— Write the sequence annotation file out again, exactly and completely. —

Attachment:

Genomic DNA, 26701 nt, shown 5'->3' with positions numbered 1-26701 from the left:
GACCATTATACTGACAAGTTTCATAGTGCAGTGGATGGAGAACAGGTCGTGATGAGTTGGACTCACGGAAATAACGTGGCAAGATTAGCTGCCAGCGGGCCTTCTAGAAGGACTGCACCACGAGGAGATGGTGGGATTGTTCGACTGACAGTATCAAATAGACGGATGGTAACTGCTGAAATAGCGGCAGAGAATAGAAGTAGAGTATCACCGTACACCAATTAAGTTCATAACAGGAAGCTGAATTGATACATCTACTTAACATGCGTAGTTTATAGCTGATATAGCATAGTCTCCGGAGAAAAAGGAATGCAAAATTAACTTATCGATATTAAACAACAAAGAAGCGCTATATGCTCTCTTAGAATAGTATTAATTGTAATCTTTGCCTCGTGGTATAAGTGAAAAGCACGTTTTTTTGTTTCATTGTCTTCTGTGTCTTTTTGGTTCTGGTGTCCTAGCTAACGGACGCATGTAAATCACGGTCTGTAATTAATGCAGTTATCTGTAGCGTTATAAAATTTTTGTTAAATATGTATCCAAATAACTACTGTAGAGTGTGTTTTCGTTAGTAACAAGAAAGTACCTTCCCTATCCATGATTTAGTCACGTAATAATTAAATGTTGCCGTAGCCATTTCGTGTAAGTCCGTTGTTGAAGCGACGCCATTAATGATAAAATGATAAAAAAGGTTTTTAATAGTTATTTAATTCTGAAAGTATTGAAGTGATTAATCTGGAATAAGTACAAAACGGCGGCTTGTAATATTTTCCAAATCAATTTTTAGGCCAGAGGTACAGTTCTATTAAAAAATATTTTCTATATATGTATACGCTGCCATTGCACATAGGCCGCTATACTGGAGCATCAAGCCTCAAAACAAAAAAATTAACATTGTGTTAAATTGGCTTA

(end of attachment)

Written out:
Genomic DNA, 26701 nt, shown 5'->3' with positions numbered 1-26701 from the left:
GACCATTATACTGACAAGTTTCATAGTGCAGTGGATGGAGAACAGGTCGTGATGAGTTGGACTCACGGAAATAACGTGGCAAGATTAGCTGCCAGCGGGCCTTCTAGAAGGACTGCACCACGAGGAGATGGTGGGATTGTTCGACTGACAGTATCAAATAGACGGATGGTAACTGCTGAAATAGCGGCAGAGAATAGAAGTAGAGTATCACCGTACACCAATTAAGTTCATAACAGGAAGCTGAATTGATACATCTACTTAACATGCGTAGTTTATAGCTGATATAGCATAGTCTCCGGAGAAAAAGGAATGCAAAATTAACTTATCGATATTAAACAACAAAGAAGCGCTATATGCTCTCTTAGAATAGTATTAATTGTAATCTTTGCCTCGTGGTATAAGTGAAAAGCACGTTTTTTTGTTTCATTGTCTTCTGTGTCTTTTTGGTTCTGGTGTCCTAGCTAACGGACGCATGTAAATCACGGTCTGTAATTAATGCAGTTATCTGTAGCGTTATAAAATTTTTGTTAAATATGTATCCAAATAACTACTGTAGAGTGTGTTTTCGTTAGTAACAAGAAAGTACCTTCCCTATCCATGATTTAGTCACGTAATAATTAAATGTTGCCGTAGCCATTTCGTGTAAGTCCGTTGTTGAAGCGACGCCATTAATGATAAAATGATAAAAAAGGTTTTTAATAGTTATTTAATTCTGAAAGTATTGAAGTGATTAATCTGGAATAAGTACAAAACGGCGGCTTGTAATATTTTCCAAATCAATTTTTAGGCCAGAGGTACAGTTCTATTAAAAAATATTTTCTATATATGTATACGCTGCCATTGCACATAGGCCGCTATACTGGAGCATCAAGCCTCAAAACAAAAAAATTAACATTGTGTTAAATTGGCTTA